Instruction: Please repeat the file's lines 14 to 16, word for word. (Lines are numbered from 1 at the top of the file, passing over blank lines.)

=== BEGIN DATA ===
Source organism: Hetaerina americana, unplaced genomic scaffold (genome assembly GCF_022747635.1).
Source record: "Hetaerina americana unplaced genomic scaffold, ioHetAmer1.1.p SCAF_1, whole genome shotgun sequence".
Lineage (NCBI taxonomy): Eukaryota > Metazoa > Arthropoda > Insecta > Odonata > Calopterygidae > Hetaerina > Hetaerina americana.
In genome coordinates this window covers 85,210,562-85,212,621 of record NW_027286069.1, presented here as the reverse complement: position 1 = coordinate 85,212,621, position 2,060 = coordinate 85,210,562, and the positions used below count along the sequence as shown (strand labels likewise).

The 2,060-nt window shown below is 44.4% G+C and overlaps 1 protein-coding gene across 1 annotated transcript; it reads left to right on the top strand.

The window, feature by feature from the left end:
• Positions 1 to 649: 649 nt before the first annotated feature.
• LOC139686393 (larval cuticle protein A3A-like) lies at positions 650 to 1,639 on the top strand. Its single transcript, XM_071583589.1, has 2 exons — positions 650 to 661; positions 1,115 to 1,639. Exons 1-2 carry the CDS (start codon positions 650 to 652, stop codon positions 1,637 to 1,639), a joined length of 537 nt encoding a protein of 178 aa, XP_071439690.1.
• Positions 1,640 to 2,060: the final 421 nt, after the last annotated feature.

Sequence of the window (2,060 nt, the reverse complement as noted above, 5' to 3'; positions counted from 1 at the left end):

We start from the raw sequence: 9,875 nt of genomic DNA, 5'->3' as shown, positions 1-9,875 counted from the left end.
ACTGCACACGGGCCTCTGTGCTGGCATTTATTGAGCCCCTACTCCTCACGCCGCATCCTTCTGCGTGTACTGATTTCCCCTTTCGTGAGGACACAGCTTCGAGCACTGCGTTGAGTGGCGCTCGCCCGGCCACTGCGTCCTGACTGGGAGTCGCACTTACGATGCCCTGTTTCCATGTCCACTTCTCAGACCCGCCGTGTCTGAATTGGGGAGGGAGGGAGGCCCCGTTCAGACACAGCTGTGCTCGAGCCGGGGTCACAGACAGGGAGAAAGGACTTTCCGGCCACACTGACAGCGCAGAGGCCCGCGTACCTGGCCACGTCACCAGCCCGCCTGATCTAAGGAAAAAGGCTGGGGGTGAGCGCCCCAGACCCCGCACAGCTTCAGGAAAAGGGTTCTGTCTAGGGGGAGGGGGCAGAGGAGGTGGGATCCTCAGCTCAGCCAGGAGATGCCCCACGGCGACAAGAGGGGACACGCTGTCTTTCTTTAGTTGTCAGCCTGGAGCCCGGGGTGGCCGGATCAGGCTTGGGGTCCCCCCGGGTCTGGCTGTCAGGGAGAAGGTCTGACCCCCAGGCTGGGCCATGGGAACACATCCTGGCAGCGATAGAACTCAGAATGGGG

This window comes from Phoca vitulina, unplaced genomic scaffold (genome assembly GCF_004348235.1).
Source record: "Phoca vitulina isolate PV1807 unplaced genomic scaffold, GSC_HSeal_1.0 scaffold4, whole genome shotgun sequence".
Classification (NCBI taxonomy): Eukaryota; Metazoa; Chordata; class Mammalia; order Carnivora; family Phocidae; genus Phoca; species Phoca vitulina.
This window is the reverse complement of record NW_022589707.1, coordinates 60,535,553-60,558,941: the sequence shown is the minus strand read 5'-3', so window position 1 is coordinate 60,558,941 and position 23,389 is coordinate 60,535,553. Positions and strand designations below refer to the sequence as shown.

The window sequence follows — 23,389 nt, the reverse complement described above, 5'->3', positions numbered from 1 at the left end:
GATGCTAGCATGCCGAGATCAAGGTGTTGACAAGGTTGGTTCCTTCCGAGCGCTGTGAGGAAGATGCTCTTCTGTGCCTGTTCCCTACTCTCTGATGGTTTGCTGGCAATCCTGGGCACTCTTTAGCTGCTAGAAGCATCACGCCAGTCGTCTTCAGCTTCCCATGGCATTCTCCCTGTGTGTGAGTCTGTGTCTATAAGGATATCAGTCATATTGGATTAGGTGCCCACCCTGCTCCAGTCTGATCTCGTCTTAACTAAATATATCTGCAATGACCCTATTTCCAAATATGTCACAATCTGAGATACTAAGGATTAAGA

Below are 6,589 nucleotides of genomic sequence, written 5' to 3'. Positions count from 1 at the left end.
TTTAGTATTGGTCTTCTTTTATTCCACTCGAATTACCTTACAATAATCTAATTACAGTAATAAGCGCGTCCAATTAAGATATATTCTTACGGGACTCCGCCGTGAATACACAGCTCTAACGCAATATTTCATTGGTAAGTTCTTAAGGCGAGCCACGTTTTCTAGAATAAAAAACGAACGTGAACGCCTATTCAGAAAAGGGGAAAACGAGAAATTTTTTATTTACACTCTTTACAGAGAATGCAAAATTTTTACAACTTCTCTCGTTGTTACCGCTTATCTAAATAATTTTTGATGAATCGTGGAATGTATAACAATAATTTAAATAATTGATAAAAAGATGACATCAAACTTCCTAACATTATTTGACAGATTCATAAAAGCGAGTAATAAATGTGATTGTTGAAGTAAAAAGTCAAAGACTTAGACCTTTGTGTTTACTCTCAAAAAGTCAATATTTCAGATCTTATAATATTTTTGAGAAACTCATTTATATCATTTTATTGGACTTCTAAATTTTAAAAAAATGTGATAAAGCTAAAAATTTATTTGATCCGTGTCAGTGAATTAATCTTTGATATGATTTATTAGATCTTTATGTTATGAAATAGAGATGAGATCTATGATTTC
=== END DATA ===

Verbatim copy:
Source record: "Phoca vitulina isolate PV1807 unplaced genomic scaffold, GSC_HSeal_1.0 scaffold4, whole genome shotgun sequence".
Classification (NCBI taxonomy): Eukaryota; Metazoa; Chordata; class Mammalia; order Carnivora; family Phocidae; genus Phoca; species Phoca vitulina.
This window is the reverse complement of record NW_022589707.1, coordinates 60,535,553-60,558,941: the sequence shown is the minus strand read 5'-3', so window position 1 is coordinate 60,558,941 and position 23,389 is coordinate 60,535,553. Positions and strand designations below refer to the sequence as shown.